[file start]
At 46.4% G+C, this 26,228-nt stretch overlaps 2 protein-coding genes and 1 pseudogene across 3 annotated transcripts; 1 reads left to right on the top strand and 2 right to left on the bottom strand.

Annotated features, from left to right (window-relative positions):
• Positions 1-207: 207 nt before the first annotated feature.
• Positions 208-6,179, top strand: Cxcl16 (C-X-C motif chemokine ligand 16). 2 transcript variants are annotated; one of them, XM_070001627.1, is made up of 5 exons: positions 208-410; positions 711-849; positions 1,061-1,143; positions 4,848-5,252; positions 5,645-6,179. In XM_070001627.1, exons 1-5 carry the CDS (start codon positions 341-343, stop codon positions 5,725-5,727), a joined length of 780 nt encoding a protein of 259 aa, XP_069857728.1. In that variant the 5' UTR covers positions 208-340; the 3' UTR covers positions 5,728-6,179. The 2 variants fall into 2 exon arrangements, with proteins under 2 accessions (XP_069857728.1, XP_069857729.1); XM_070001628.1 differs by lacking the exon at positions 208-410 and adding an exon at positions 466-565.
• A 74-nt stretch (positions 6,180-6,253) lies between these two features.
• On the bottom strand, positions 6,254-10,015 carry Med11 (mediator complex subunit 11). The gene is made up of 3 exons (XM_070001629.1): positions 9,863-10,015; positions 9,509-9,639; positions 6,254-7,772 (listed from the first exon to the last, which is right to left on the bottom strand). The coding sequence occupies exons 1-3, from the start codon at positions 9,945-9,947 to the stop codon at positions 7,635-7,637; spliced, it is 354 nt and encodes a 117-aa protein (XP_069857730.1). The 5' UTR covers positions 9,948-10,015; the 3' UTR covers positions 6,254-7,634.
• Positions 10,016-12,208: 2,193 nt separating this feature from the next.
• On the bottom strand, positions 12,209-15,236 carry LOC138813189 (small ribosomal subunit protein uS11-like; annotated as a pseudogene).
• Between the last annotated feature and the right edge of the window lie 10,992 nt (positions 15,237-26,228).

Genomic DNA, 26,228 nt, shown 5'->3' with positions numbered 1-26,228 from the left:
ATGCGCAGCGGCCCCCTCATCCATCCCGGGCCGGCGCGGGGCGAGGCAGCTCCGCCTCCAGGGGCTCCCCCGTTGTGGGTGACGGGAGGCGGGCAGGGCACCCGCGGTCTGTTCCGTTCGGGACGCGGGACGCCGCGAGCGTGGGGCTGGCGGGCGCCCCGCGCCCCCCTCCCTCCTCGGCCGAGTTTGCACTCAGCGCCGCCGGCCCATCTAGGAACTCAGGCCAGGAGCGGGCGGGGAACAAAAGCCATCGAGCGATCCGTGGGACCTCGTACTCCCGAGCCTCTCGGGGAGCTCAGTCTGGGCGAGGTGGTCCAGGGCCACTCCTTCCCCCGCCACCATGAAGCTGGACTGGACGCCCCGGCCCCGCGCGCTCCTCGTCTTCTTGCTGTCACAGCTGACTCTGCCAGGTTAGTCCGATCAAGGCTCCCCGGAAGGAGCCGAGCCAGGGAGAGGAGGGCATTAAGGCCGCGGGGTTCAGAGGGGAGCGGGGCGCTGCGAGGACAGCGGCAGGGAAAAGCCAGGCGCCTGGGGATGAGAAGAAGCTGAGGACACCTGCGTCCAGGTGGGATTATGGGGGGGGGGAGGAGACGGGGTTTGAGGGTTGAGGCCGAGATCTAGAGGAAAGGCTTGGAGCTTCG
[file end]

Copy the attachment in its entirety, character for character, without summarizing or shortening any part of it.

At 46.4% G+C, this 26,228-nt stretch overlaps 2 protein-coding genes and 1 pseudogene across 3 annotated transcripts; 1 reads left to right on the top strand and 2 right to left on the bottom strand.

Annotated features, from left to right (window-relative positions):
• Positions 1-207: 207 nt before the first annotated feature.
• Positions 208-6,179, top strand: Cxcl16 (C-X-C motif chemokine ligand 16). 2 transcript variants are annotated; one of them, XM_070001627.1, is made up of 5 exons: positions 208-410; positions 711-849; positions 1,061-1,143; positions 4,848-5,252; positions 5,645-6,179. In XM_070001627.1, exons 1-5 carry the CDS (start codon positions 341-343, stop codon positions 5,725-5,727), a joined length of 780 nt encoding a protein of 259 aa, XP_069857728.1. In that variant the 5' UTR covers positions 208-340; the 3' UTR covers positions 5,728-6,179. The 2 variants fall into 2 exon arrangements, with proteins under 2 accessions (XP_069857728.1, XP_069857729.1); XM_070001628.1 differs by lacking the exon at positions 208-410 and adding an exon at positions 466-565.
• A 74-nt stretch (positions 6,180-6,253) lies between these two features.
• On the bottom strand, positions 6,254-10,015 carry Med11 (mediator complex subunit 11). The gene is made up of 3 exons (XM_070001629.1): positions 9,863-10,015; positions 9,509-9,639; positions 6,254-7,772 (listed from the first exon to the last, which is right to left on the bottom strand). The coding sequence occupies exons 1-3, from the start codon at positions 9,945-9,947 to the stop codon at positions 7,635-7,637; spliced, it is 354 nt and encodes a 117-aa protein (XP_069857730.1). The 5' UTR covers positions 9,948-10,015; the 3' UTR covers positions 6,254-7,634.
• Positions 10,016-12,208: 2,193 nt separating this feature from the next.
• On the bottom strand, positions 12,209-15,236 carry LOC138813189 (small ribosomal subunit protein uS11-like; annotated as a pseudogene).
• Between the last annotated feature and the right edge of the window lie 10,992 nt (positions 15,237-26,228).

Genomic DNA, 26,228 nt, shown 5'->3' with positions numbered 1-26,228 from the left:
ATGCGCAGCGGCCCCCTCATCCATCCCGGGCCGGCGCGGGGCGAGGCAGCTCCGCCTCCAGGGGCTCCCCCGTTGTGGGTGACGGGAGGCGGGCAGGGCACCCGCGGTCTGTTCCGTTCGGGACGCGGGACGCCGCGAGCGTGGGGCTGGCGGGCGCCCCGCGCCCCCCTCCCTCCTCGGCCGAGTTTGCACTCAGCGCCGCCGGCCCATCTAGGAACTCAGGCCAGGAGCGGGCGGGGAACAAAAGCCATCGAGCGATCCGTGGGACCTCGTACTCCCGAGCCTCTCGGGGAGCTCAGTCTGGGCGAGGTGGTCCAGGGCCACTCCTTCCCCCGCCACCATGAAGCTGGACTGGACGCCCCGGCCCCGCGCGCTCCTCGTCTTCTTGCTGTCACAGCTGACTCTGCCAGGTTAGTCCGATCAAGGCTCCCCGGAAGGAGCCGAGCCAGGGAGAGGAGGGCATTAAGGCCGCGGGGTTCAGAGGGGAGCGGGGCGCTGCGAGGACAGCGGCAGGGAAAAGCCAGGCGCCTGGGGATGAGAAGAAGCTGAGGACACCTGCGTCCAGGTGGGATTATGGGGGGGGGGAGGAGACGGGGTTTGAGGGTTGAGGCCGAGATCTAGAGGAAAGGCTTGGAGCTTCG